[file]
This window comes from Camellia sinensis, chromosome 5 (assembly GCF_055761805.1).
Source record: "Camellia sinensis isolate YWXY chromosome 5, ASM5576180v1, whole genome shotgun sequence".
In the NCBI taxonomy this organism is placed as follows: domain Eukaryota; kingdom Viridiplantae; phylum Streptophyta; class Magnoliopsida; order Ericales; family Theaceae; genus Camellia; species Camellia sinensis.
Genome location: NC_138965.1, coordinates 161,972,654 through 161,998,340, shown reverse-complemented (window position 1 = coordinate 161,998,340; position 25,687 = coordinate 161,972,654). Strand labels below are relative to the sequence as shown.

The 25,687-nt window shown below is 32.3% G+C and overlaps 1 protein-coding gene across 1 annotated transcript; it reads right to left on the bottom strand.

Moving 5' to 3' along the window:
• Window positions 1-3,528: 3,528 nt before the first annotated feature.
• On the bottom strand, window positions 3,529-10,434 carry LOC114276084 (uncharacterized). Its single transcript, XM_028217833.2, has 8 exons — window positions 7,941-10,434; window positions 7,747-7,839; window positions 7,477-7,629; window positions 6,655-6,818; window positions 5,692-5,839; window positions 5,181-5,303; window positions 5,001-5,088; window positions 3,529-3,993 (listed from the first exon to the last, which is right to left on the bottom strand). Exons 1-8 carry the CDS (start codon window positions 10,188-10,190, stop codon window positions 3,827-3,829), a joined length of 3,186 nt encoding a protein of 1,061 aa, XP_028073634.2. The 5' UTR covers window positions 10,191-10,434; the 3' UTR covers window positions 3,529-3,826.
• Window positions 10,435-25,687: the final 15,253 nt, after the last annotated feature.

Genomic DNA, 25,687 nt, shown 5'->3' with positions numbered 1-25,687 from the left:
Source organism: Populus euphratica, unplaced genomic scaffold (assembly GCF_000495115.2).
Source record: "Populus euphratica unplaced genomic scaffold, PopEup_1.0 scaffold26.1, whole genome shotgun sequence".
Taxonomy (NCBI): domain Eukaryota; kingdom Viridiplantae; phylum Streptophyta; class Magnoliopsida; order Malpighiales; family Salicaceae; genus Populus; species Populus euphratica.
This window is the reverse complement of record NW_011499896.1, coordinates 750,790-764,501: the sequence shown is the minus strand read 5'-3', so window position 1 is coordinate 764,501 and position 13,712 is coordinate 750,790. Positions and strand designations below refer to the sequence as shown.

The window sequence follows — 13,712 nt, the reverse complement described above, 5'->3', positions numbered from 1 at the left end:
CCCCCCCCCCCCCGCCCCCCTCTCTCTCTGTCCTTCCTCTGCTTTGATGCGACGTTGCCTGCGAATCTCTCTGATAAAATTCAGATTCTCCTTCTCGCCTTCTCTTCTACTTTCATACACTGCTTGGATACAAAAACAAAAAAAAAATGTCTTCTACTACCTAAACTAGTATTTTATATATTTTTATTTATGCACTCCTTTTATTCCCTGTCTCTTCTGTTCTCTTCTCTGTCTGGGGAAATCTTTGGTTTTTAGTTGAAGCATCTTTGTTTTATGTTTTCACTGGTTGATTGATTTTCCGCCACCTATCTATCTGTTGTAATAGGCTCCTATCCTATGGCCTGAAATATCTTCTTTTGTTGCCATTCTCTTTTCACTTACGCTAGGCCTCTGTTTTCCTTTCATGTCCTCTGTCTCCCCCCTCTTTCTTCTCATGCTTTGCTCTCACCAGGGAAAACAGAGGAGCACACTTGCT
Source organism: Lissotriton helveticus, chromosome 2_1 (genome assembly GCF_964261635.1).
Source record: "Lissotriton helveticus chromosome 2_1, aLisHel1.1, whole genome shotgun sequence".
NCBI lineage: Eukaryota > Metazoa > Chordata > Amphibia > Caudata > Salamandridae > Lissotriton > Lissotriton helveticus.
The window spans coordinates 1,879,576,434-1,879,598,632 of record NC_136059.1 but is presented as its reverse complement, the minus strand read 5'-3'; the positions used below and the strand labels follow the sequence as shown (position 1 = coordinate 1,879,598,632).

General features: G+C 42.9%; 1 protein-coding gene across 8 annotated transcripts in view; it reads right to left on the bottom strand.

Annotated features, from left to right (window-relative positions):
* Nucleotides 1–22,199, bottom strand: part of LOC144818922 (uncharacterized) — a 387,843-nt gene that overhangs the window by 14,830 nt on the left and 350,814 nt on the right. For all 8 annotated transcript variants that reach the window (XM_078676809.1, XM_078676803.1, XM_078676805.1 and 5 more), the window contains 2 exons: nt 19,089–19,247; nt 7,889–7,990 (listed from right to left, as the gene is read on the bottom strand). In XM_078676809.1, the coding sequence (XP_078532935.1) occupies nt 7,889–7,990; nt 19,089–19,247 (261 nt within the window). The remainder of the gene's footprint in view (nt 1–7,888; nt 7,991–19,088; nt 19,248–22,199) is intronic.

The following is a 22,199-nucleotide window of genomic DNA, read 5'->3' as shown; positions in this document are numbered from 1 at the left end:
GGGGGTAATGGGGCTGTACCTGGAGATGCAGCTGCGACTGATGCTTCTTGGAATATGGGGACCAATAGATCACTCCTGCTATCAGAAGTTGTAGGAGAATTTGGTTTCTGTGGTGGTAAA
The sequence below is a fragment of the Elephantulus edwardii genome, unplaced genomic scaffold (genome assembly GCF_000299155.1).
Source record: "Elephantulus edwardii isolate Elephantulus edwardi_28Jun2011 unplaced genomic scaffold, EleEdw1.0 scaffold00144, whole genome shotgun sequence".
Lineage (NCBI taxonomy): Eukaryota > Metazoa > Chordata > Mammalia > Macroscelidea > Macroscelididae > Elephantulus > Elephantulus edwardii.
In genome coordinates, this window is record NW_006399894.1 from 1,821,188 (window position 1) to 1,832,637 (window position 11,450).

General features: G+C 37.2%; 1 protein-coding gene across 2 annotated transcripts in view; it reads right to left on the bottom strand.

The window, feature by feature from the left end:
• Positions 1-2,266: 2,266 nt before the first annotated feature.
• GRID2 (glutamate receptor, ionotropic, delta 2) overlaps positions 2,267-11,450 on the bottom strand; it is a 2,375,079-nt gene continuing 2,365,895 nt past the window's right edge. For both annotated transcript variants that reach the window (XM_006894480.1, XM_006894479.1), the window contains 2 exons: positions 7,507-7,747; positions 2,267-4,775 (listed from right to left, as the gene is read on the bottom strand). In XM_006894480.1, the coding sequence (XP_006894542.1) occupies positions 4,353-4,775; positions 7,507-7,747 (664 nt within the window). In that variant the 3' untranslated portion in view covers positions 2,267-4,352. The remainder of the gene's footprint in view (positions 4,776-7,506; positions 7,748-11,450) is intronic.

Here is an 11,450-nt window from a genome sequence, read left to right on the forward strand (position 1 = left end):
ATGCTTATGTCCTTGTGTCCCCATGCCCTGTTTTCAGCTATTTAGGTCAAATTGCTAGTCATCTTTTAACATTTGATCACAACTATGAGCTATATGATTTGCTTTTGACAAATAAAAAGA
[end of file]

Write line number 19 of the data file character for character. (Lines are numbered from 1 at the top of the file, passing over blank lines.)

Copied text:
NCBI lineage: Eukaryota > Metazoa > Chordata > Amphibia > Caudata > Salamandridae > Lissotriton > Lissotriton helveticus.